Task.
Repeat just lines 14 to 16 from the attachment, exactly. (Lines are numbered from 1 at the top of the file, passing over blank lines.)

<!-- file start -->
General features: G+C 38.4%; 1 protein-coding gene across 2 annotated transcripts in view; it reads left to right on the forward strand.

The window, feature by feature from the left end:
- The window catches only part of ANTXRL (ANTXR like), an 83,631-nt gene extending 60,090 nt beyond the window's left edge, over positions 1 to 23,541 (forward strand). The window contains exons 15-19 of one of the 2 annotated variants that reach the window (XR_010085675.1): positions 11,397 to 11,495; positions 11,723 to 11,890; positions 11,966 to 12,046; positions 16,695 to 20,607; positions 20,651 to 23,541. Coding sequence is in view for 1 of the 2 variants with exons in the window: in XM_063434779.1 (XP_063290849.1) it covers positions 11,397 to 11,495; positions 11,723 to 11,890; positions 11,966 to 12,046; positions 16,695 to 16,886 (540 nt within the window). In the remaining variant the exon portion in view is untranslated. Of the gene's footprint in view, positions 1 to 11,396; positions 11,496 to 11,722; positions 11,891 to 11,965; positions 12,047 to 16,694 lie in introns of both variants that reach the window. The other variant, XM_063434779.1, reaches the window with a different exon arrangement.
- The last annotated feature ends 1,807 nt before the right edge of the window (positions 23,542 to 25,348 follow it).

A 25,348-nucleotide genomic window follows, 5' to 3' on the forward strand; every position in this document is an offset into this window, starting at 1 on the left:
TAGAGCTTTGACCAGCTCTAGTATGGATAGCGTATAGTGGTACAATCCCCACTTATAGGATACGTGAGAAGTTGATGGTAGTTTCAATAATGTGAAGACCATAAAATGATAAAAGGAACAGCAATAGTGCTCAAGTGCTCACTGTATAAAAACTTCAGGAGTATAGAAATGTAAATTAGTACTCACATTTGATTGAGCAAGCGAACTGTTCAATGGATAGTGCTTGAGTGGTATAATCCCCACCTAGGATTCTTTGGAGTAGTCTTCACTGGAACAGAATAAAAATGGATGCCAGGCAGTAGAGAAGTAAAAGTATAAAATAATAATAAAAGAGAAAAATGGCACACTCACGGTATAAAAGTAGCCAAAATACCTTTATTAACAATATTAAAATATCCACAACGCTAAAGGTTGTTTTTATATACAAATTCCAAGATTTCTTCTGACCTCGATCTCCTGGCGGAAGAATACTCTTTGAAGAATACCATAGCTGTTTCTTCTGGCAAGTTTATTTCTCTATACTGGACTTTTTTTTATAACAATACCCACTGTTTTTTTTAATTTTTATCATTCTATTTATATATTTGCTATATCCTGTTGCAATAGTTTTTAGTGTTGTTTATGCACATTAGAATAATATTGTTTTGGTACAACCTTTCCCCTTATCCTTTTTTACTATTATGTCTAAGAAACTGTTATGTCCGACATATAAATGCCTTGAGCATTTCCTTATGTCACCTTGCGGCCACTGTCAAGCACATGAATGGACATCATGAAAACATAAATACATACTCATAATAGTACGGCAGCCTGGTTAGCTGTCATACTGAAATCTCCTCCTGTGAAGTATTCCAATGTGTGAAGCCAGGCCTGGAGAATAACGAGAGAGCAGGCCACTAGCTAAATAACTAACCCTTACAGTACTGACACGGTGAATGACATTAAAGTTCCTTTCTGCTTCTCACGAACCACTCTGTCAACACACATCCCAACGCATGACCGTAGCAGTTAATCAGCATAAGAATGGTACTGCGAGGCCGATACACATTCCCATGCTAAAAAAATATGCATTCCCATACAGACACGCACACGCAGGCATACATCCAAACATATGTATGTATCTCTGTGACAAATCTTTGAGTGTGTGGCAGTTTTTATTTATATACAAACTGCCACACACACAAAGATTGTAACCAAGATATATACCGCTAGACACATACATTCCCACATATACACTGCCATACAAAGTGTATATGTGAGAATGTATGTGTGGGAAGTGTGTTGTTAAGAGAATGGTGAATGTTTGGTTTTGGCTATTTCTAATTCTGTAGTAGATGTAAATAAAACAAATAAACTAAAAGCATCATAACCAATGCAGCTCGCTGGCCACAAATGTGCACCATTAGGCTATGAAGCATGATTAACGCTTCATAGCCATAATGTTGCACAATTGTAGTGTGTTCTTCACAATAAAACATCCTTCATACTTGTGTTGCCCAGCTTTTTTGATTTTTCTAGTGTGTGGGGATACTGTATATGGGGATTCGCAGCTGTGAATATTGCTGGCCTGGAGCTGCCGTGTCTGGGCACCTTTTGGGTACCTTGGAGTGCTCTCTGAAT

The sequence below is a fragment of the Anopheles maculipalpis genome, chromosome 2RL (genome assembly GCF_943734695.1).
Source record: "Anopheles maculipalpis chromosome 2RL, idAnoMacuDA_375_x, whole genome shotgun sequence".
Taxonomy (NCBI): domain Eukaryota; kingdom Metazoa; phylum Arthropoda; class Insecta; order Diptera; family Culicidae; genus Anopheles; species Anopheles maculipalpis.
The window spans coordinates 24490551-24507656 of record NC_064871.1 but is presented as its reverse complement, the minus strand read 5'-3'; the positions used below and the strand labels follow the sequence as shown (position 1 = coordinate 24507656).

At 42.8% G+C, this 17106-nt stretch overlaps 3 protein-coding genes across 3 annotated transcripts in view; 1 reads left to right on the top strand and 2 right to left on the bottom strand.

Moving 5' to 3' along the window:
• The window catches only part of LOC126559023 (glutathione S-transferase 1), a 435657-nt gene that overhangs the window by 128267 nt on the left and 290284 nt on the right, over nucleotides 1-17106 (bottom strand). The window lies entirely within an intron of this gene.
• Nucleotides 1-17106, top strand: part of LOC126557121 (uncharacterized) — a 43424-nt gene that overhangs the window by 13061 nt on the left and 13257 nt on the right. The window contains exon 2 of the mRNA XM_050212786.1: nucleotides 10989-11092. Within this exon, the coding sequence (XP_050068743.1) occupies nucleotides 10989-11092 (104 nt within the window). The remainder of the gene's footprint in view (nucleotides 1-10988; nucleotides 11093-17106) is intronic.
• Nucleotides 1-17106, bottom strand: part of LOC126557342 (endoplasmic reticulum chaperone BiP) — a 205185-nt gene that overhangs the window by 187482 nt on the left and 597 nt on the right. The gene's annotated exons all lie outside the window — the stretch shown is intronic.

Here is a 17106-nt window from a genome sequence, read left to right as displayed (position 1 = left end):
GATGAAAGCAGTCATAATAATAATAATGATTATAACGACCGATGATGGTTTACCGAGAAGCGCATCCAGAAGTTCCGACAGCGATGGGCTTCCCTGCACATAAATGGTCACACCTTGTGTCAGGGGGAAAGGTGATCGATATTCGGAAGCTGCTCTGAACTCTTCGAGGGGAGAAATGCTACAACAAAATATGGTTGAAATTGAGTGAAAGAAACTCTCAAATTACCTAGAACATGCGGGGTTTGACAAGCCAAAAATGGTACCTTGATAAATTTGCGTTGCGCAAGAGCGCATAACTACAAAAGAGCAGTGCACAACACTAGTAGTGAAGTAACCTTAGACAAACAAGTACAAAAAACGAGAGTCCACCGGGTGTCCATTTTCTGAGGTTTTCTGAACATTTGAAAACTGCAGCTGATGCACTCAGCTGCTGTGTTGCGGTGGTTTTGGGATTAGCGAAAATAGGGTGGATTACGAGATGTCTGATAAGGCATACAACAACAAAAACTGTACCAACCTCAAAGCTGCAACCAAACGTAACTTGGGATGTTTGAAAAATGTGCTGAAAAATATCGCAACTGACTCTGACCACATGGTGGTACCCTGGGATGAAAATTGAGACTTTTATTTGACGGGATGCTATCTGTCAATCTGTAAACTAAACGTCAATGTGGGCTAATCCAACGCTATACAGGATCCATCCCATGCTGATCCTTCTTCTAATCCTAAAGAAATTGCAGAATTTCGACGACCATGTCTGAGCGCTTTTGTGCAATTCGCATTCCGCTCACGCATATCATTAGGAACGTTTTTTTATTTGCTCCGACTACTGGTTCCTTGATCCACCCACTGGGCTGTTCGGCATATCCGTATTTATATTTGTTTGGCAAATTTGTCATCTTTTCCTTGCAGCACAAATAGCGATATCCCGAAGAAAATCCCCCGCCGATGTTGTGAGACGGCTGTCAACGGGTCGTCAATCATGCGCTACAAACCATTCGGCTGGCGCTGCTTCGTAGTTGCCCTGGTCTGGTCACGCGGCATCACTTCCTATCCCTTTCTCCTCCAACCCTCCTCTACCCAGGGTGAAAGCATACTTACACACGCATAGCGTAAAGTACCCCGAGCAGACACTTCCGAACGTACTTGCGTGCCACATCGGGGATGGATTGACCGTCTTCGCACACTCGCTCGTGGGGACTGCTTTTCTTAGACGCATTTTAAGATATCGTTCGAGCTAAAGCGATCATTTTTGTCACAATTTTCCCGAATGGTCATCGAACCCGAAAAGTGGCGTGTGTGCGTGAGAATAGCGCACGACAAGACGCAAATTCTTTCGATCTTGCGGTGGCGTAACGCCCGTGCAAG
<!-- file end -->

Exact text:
• Nucleotides 1-17106, top strand: part of LOC126557121 (uncharacterized) — a 43424-nt gene that overhangs the window by 13061 nt on the left and 13257 nt on the right. The window contains exon 2 of the mRNA XM_050212786.1: nucleotides 10989-11092. Within this exon, the coding sequence (XP_050068743.1) occupies nucleotides 10989-11092 (104 nt within the window). The remainder of the gene's footprint in view (nucleotides 1-10988; nucleotides 11093-17106) is intronic.
• Nucleotides 1-17106, bottom strand: part of LOC126557342 (endoplasmic reticulum chaperone BiP) — a 205185-nt gene that overhangs the window by 187482 nt on the left and 597 nt on the right. The gene's annotated exons all lie outside the window — the stretch shown is intronic.

Here is a 17106-nt window from a genome sequence, read left to right as displayed (position 1 = left end):